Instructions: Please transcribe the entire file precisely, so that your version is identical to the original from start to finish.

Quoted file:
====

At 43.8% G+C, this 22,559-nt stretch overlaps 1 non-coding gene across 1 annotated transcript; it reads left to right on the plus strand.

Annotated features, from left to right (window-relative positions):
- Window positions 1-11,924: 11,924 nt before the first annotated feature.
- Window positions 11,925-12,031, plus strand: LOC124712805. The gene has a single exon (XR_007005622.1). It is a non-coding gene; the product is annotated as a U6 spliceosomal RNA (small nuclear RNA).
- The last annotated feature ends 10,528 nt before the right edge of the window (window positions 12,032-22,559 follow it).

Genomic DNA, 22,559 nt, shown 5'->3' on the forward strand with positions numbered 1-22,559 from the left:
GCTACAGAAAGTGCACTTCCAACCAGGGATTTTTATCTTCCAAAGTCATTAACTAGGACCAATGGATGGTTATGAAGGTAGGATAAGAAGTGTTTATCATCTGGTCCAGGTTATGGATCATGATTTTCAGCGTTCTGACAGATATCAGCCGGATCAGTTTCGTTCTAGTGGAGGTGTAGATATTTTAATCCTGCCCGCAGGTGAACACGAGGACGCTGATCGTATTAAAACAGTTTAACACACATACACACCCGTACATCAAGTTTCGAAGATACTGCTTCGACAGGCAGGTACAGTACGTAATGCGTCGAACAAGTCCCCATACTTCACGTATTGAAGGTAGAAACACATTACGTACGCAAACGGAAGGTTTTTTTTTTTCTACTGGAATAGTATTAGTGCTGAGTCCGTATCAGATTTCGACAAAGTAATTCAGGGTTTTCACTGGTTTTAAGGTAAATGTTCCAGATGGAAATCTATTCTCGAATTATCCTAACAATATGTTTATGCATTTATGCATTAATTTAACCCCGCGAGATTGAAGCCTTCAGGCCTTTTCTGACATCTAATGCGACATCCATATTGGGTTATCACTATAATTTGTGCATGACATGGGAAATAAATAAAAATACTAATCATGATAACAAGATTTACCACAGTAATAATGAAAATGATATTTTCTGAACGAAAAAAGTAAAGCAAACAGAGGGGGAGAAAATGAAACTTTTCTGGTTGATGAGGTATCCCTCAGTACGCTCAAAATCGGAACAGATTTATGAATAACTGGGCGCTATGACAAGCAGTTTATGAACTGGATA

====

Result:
At 43.8% G+C, this 22,559-nt stretch overlaps 1 non-coding gene across 1 annotated transcript; it reads left to right on the plus strand.

Annotated features, from left to right (window-relative positions):
- Window positions 1-11,924: 11,924 nt before the first annotated feature.
- Window positions 11,925-12,031, plus strand: LOC124712805. The gene has a single exon (XR_007005622.1). It is a non-coding gene; the product is annotated as a U6 spliceosomal RNA (small nuclear RNA).
- The last annotated feature ends 10,528 nt before the right edge of the window (window positions 12,032-22,559 follow it).

Genomic DNA, 22,559 nt, shown 5'->3' on the forward strand with positions numbered 1-22,559 from the left:
GCTACAGAAAGTGCACTTCCAACCAGGGATTTTTATCTTCCAAAGTCATTAACTAGGACCAATGGATGGTTATGAAGGTAGGATAAGAAGTGTTTATCATCTGGTCCAGGTTATGGATCATGATTTTCAGCGTTCTGACAGATATCAGCCGGATCAGTTTCGTTCTAGTGGAGGTGTAGATATTTTAATCCTGCCCGCAGGTGAACACGAGGACGCTGATCGTATTAAAACAGTTTAACACACATACACACCCGTACATCAAGTTTCGAAGATACTGCTTCGACAGGCAGGTACAGTACGTAATGCGTCGAACAAGTCCCCATACTTCACGTATTGAAGGTAGAAACACATTACGTACGCAAACGGAAGGTTTTTTTTTTTCTACTGGAATAGTATTAGTGCTGAGTCCGTATCAGATTTCGACAAAGTAATTCAGGGTTTTCACTGGTTTTAAGGTAAATGTTCCAGATGGAAATCTATTCTCGAATTATCCTAACAATATGTTTATGCATTTATGCATTAATTTAACCCCGCGAGATTGAAGCCTTCAGGCCTTTTCTGACATCTAATGCGACATCCATATTGGGTTATCACTATAATTTGTGCATGACATGGGAAATAAATAAAAATACTAATCATGATAACAAGATTTACCACAGTAATAATGAAAATGATATTTTCTGAACGAAAAAAGTAAAGCAAACAGAGGGGGAGAAAATGAAACTTTTCTGGTTGATGAGGTATCCCTCAGTACGCTCAAAATCGGAACAGATTTATGAATAACTGGGCGCTATGACAAGCAGTTTATGAACTGGATA